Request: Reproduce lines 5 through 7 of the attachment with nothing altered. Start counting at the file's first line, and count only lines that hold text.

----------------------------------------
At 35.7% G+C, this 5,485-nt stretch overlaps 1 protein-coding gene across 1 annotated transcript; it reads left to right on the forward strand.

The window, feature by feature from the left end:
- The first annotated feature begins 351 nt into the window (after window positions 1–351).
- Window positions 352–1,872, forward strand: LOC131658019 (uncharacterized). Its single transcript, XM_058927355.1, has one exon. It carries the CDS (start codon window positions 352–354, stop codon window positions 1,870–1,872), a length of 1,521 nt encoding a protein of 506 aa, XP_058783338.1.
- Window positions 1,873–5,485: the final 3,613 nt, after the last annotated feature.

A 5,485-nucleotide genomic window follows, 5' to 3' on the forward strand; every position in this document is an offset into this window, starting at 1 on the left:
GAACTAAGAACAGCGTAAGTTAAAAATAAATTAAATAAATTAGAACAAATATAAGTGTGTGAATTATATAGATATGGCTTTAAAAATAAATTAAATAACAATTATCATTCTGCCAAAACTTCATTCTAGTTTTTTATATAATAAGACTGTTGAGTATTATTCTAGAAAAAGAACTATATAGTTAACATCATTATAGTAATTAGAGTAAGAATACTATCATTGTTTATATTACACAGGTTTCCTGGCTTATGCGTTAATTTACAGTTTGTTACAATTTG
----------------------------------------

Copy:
- Window positions 1,873–5,485: the final 3,613 nt, after the last annotated feature.

A 5,485-nucleotide genomic window follows, 5' to 3' on the forward strand; every position in this document is an offset into this window, starting at 1 on the left:
GAACTAAGAACAGCGTAAGTTAAAAATAAATTAAATAAATTAGAACAAATATAAGTGTGTGAATTATATAGATATGGCTTTAAAAATAAATTAAATAACAATTATCATTCTGCCAAAACTTCATTCTAGTTTTTTATATAATAAGACTGTTGAGTATTATTCTAGAAAAAGAACTATATAGTTAACATCATTATAGTAATTAGAGTAAGAATACTATCATTGTTTATATTACACAGGTTTCCTGGCTTATGCGTTAATTTACAGTTTGTTACAATTTG